oat flour

One of the biggest complaints I hear from those new to a gluten-free lifestyle is the incredibly high price of gluten-free foods and expensive specialty flours. And of course, they are more expensive. The gluten-free flour mixes you see on the shelves of your local grocery store contain a long list of ingredients, some necessary, some completely extraneous (not to mention potentially unhealthy). Coupled with the fact that they tout the markings of one of the biggest health and diet trends of the decade, an obscene markup is not surprising.

So why not make it yourself? There is a widespread inaccuracy in our society that boxed mixes make baking easy. Somehow taking the mystery out of eggs, flour, and sugar when combined. The fact is, that boxed mixes speed up your assembly time fractionally, still require just as many dirty dishes, the same amount of energy to heat your oven, the same amount of time to bake, and the same amount of clean-up. Not to mention they contain a plethora of preservatives, generally the very lowest quality ingredients, and in the long run, cost you more than baking from scratch.


The Right Tools for the Job

If you own a food processor or a blender, making your own alternative flours is incredibly easy. If you have neither of the aforementioned appliances, go out and buy one, or both, immediately. If you bake or cook for yourself and your family even a modicum, the investment is worth it.  

Gluten-free oat flour is sold at a much higher price than regular oat flour, the easiest way to address the hurdle is to simply make your own oat flour using ingredients you probably already have on hand. Oat flour is one of the most approachable flours to make yourself and is a great jumping off point for those new to the world of gluten-free baking. Not to mention the fact that it adds an amazing butterscotchy note to the recipes you use it in.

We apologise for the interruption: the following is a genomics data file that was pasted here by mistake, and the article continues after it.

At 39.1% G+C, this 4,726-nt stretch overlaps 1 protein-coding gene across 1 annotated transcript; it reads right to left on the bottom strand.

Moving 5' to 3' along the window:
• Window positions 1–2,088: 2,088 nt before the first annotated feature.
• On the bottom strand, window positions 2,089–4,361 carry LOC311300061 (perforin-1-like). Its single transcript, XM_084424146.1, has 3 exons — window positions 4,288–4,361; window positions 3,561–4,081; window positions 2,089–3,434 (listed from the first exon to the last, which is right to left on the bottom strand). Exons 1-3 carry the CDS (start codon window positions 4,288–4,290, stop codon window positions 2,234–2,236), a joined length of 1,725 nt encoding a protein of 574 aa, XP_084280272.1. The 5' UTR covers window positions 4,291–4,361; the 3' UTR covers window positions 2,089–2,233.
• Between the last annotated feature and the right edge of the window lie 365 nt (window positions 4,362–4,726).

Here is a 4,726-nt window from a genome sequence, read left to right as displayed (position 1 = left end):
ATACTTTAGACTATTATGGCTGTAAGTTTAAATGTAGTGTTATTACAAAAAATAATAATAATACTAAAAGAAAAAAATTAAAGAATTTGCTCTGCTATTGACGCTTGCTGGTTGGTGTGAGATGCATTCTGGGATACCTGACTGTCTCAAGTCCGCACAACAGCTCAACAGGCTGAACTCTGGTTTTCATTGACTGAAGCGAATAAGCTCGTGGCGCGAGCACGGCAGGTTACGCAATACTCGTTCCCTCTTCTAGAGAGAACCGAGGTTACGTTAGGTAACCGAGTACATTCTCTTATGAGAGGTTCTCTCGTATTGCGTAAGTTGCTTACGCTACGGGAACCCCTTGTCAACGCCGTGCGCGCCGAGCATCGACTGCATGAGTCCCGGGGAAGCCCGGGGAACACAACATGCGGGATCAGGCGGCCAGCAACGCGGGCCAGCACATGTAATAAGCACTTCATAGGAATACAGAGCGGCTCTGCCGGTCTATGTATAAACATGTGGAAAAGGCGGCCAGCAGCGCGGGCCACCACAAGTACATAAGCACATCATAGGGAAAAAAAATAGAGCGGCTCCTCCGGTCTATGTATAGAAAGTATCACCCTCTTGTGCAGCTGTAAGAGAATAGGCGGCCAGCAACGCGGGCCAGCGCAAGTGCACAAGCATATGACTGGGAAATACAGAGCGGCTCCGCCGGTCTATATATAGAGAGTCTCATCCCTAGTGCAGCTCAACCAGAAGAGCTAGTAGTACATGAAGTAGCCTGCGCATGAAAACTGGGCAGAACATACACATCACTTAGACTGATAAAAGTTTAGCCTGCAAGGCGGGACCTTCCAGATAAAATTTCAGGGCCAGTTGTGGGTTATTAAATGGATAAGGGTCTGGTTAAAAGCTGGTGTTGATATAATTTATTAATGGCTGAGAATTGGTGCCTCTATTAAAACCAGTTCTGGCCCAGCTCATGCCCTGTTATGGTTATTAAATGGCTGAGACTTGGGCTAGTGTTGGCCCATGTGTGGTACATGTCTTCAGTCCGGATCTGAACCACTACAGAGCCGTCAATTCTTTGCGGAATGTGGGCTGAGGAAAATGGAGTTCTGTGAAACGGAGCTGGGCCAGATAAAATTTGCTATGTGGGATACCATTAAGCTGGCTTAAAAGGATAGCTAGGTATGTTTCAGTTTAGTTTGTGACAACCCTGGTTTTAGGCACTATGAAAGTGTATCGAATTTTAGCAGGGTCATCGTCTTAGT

oat flour

Oat Flour


4 cups Whole Rolled Oats ( sometimes referred to as “Old Fashioned”)



Pour your oats into the bowl of your high-speed blender or food processor.

oat flour

Process on high until the oats have transformed into a fine powder.

oat flour

Sift the oats through a fine-mesh strainer, reserving the larger chunks. Return the pieces that were too large and blend again, repeating the sifting process.

Store in an airtight container.

oat flour

You can use your oat flour in a recipe on its own, or if making your own gluten-free flour blend, weigh, and whisk into your other ingredients.


Conversion Rates

4 cups of rolled oats render about 2 cups oat flour, once ground. Depending on how much oat flour you need scale up or down accordingly.


Making Ahead

Feel free to grind your oats in bulk and save for future recipes. Oat flour keeps practically indefinitely sealed in an air-tight container or bag in the freezer.  


Depending on your Equipment

Store bought oat flour is very fine, in fact, no matter what tool you have you won’t be able to get your flours as fine at home. However, in a side-by-side comparison, the difference between a muffin (for example) made with store-bought oat flour and one made with your at-home version, renders a product with differences that are negligible if at all noticeable.

For the finest grind use a high-speed blender like a Vitamix. Using a food processor renders a slightly coarser product.

Suggested Equipment